Well, when you first start out as a standup, at least for me, it feels very solitary. And so what I realized is that if I didn’t organize something with like-minded people, I wouldn’t find those people, because we’re just grinding it out on our own.

And so after I had been doing it for about a year, I had noticed the different Asian-American female comics as well as female comics and comics of color who were out doing things. So actually I had a lot of camaraderie with white female comics, but I definitely made note of when there were Asian-American female comics. So much so that I found an article about a woman named Yola Lu. Yola had just graduated from the University of Washington and was just starting out doing standup comedy, and there was this coverage of her. I was like, “Oh, this sounds like someone I want to meet.” And I literally just Google stalked her, and found her, and she was super cool, and I was like, “Hey, I just want to know what you’re doing, because I’m doing it.” And we actually ended up doing a little Skype date just to get to know one another. And we hit it off! And just half-joking at the end of that Skype chat, we were like, “Oh, wouldn’t it be great if we had enough critical mass of Asian-American female comics that we could do a whole tour of just us?” Like, someday, someday.

A few months later, she emailed me and she was like, “Jenny, remember how you were saying about that tour? I kept on thinking about it and I feel like we should just do it.” She instigated it, and we sat down and really thought about what it would look like. Then we recuited a good buddy of mine in LA, Atsuko Okatsuka. That created the initial trio of us who founded the tour.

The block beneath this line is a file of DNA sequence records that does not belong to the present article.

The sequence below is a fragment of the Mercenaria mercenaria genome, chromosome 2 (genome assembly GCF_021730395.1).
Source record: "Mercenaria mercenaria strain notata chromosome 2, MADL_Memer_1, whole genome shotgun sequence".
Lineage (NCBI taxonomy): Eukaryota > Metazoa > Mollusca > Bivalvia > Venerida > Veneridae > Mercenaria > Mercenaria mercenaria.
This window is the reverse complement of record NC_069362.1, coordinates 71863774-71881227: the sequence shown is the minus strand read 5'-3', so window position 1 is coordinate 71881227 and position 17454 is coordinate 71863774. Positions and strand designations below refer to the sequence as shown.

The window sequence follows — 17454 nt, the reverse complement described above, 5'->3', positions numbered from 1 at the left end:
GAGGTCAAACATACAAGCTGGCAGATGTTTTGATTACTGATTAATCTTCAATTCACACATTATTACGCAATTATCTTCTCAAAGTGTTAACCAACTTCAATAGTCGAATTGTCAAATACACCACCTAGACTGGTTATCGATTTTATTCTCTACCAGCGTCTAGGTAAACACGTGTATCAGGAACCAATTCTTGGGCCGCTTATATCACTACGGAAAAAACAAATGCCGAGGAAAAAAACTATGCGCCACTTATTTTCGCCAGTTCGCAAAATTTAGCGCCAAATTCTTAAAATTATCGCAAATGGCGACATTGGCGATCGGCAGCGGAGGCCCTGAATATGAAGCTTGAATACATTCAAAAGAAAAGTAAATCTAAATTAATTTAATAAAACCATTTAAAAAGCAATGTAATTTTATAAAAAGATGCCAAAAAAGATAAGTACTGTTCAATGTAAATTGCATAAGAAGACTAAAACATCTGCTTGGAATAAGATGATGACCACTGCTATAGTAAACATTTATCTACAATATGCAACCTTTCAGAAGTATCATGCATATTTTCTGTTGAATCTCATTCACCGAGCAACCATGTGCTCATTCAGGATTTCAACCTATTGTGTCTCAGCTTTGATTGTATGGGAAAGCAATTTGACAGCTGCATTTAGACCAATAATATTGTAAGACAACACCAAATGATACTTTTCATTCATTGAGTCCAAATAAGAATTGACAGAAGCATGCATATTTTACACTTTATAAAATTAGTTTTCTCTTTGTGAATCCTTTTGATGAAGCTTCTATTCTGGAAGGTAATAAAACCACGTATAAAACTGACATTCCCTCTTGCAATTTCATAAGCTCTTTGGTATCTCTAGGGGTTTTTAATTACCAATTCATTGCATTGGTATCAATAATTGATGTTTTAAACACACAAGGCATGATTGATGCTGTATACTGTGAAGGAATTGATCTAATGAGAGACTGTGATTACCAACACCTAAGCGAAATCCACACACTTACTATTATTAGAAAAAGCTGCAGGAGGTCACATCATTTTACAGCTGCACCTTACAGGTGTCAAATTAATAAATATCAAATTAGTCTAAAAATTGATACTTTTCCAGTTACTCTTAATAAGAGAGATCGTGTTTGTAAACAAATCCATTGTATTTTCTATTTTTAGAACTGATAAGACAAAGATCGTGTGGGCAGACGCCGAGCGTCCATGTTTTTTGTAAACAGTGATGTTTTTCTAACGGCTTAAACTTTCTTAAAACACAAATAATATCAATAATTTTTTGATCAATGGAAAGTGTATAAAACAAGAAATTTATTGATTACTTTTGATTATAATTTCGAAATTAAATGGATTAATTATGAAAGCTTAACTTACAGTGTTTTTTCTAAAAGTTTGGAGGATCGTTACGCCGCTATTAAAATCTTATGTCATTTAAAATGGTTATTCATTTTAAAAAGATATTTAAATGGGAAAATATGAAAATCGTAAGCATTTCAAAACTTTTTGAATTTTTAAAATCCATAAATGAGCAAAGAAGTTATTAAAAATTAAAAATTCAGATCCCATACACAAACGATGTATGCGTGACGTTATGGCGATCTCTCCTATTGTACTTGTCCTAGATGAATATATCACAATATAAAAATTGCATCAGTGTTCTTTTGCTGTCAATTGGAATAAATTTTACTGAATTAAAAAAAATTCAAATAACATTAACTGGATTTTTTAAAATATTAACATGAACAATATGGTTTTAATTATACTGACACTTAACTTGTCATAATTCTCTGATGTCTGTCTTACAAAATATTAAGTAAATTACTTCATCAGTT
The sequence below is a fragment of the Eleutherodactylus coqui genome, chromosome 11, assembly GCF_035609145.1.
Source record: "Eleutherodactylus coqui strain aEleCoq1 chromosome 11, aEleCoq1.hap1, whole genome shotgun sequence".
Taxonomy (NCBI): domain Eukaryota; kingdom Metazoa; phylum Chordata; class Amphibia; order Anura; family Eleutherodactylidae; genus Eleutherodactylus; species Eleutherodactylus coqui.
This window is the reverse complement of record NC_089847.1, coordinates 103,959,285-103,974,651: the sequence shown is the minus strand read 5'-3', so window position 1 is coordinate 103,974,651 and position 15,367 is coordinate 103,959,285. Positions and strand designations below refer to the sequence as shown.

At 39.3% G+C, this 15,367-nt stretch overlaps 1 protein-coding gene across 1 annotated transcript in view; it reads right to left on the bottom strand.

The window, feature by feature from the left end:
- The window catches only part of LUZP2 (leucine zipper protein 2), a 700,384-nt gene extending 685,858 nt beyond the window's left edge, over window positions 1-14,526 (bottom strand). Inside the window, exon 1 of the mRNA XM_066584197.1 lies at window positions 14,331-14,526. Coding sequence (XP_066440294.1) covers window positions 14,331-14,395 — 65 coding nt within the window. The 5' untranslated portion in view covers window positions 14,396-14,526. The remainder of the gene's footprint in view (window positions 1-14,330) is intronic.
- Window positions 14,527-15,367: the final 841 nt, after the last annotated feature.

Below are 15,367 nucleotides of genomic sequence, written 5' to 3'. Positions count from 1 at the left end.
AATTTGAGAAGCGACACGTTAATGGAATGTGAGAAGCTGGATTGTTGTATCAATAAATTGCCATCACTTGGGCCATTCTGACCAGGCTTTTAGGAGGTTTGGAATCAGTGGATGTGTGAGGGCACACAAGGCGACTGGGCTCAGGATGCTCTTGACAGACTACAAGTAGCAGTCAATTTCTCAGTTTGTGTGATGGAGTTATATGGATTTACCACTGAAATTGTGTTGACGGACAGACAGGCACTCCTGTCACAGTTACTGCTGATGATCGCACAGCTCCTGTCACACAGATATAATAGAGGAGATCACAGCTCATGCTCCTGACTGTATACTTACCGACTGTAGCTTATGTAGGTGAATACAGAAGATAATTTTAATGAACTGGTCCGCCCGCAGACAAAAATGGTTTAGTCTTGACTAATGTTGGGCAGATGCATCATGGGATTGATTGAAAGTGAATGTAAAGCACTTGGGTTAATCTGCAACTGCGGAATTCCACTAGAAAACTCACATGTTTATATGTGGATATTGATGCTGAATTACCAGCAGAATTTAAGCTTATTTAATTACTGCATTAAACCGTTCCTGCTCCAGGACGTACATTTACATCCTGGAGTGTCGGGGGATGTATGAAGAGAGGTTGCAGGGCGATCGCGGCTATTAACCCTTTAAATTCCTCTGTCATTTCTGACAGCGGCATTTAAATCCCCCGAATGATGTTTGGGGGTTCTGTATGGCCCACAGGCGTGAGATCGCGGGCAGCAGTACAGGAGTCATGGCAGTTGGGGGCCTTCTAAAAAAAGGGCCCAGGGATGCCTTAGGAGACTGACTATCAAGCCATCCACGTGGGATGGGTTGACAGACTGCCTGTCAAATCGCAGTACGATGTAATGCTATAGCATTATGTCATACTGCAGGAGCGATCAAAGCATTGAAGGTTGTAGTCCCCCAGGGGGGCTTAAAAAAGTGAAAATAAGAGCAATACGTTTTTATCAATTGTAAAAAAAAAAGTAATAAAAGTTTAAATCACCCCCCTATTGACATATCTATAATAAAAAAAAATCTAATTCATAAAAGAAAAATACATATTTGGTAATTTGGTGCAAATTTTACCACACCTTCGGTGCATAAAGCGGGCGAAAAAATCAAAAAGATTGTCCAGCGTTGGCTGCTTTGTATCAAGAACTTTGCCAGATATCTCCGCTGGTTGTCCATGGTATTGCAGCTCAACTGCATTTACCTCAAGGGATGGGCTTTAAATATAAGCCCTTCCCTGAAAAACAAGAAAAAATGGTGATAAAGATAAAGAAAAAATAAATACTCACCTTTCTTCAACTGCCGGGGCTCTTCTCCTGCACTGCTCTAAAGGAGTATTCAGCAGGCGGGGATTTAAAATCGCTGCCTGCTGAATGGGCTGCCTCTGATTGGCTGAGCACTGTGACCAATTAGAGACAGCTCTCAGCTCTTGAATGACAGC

Yang also shared more of her story in this clip from The Always Summer Project:

“I got to a point where I realized, in my professional career, in politics, which is my main career, it wasn’t really fulfilling me as much,” she said. “I kind of had this moment of like, ‘I’m a writer. I’m a performer. I need to take myself seriously, rather than dismiss it.’”

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Hijab Removal, Iranian Women, and Freedom of Dress

Images via the My Stealthy Freedom Facebook page.

By Guest Contributor Sya Taha, cross-posted from Aquila Style.

The liberal feminist organisation Femen and its members’ naked breasts have had their media run. Now a more modest sort of uncovering is happening, this time in Iranian social media. Last month, London-based Iranian journalist Masih Alinejad started a movement on Facebook and Twitter, translated as “My Stealth Freedom”, to highlight the “legal and social restrictions” faced by women in Iran.

Secular and Muslim women all over Iran are posting photos of themselves without the mandated headscarf, in secluded places where there are no Basij (religious police) to punish them for violating the country’s dress code. The movement is led by women who are removing their headscarves and posting photos of themselves of their own free will.

But the title of an article on Vocativ, “The great unveiling,” gave me a bad feeling. It made me uneasy because the idea of “uncovering-as-freedom” is fraught with historical baggage.

The “great unveiling” has already happened. In fact, it’s occurred many times over in modern history. Algeria under French colonisation is the best example of this.
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Our Canada. Our Women.

By Guest Contributor Bailey Reid, cross-posted from Medium